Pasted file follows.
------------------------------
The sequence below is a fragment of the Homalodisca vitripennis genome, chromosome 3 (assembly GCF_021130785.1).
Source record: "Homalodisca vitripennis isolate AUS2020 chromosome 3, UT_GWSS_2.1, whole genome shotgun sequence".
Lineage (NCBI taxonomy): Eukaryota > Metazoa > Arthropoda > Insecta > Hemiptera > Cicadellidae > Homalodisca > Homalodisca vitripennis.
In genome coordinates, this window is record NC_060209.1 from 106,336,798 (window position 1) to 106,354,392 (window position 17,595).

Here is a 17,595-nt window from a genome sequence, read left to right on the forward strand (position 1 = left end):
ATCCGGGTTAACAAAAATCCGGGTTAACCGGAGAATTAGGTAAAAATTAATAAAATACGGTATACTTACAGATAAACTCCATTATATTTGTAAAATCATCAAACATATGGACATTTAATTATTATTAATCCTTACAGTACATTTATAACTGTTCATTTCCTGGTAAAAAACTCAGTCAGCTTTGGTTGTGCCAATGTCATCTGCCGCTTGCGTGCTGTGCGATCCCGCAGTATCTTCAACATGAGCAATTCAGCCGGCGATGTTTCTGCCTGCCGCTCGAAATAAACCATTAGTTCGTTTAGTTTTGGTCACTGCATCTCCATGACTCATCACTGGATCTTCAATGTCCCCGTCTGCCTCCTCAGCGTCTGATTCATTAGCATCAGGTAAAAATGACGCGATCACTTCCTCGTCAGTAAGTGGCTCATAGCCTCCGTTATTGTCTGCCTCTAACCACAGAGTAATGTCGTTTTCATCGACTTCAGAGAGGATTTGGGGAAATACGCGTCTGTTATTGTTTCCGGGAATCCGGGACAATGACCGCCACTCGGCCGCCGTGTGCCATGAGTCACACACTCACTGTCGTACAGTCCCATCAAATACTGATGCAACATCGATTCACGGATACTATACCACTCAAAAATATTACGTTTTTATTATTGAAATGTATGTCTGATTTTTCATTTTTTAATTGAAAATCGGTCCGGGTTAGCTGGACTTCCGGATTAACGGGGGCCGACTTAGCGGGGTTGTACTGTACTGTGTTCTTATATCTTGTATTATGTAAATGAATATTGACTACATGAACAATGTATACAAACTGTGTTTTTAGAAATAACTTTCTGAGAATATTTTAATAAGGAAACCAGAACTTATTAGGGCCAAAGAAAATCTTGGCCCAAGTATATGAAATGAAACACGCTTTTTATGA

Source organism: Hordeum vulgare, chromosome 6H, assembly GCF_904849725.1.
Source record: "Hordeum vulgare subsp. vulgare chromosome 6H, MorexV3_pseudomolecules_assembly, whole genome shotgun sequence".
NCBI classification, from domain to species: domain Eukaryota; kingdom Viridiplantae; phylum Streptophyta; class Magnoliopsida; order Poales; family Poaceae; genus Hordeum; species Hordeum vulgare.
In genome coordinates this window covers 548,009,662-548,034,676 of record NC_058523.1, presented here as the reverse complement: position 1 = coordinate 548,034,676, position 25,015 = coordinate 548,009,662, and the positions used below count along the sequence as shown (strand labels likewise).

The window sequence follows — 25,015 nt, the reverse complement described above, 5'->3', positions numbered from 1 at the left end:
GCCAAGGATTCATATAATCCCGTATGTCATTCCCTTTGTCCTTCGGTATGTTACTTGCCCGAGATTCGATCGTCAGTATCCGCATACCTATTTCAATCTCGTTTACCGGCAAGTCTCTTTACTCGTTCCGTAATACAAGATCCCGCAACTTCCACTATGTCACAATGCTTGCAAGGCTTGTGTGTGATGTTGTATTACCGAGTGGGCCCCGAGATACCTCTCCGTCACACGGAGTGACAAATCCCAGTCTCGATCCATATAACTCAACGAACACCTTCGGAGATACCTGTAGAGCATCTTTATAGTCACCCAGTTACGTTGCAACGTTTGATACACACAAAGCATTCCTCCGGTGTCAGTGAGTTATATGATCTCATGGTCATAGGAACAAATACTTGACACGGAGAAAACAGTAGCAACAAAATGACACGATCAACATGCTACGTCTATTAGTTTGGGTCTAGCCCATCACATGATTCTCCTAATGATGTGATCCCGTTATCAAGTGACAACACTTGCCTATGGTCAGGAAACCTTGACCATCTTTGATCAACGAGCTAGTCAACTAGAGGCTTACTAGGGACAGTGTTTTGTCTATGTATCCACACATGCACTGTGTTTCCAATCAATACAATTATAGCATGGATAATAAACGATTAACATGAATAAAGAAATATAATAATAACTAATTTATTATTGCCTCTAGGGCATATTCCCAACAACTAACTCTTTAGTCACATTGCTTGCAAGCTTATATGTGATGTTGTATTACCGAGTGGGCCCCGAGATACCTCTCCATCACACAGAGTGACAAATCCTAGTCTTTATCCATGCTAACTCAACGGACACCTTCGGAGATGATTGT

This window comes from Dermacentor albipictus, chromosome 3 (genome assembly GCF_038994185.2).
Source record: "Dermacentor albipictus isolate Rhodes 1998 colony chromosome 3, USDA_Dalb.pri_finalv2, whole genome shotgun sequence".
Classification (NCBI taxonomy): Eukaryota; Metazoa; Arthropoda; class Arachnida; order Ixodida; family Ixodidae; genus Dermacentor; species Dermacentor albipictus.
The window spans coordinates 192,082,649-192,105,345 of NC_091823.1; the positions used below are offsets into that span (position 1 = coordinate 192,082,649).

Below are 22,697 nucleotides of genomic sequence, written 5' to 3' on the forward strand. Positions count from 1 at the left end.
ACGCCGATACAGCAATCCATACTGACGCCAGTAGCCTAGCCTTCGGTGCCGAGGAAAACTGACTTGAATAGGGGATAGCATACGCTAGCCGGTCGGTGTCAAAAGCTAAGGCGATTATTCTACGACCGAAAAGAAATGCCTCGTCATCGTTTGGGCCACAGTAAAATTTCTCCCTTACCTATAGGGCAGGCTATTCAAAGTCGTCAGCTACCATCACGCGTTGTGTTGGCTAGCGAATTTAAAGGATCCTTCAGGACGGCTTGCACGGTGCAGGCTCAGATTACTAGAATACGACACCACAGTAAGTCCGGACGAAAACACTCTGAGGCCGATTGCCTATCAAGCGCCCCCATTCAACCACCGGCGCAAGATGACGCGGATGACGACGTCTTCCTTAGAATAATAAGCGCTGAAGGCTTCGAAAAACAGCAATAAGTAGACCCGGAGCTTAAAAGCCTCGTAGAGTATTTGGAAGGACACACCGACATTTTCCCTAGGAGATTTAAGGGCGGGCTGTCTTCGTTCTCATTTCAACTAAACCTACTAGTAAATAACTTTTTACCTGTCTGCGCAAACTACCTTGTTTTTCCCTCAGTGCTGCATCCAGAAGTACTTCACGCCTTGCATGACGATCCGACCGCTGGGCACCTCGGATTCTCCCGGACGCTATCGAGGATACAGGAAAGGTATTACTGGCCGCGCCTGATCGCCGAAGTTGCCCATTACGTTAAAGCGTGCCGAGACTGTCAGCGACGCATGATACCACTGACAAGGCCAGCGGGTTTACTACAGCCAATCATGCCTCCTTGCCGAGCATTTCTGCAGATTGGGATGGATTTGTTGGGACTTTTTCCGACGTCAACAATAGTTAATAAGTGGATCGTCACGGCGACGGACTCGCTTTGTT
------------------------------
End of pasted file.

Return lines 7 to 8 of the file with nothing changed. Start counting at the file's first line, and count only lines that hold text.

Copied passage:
Source organism: Hordeum vulgare, chromosome 6H, assembly GCF_904849725.1.
Source record: "Hordeum vulgare subsp. vulgare chromosome 6H, MorexV3_pseudomolecules_assembly, whole genome shotgun sequence".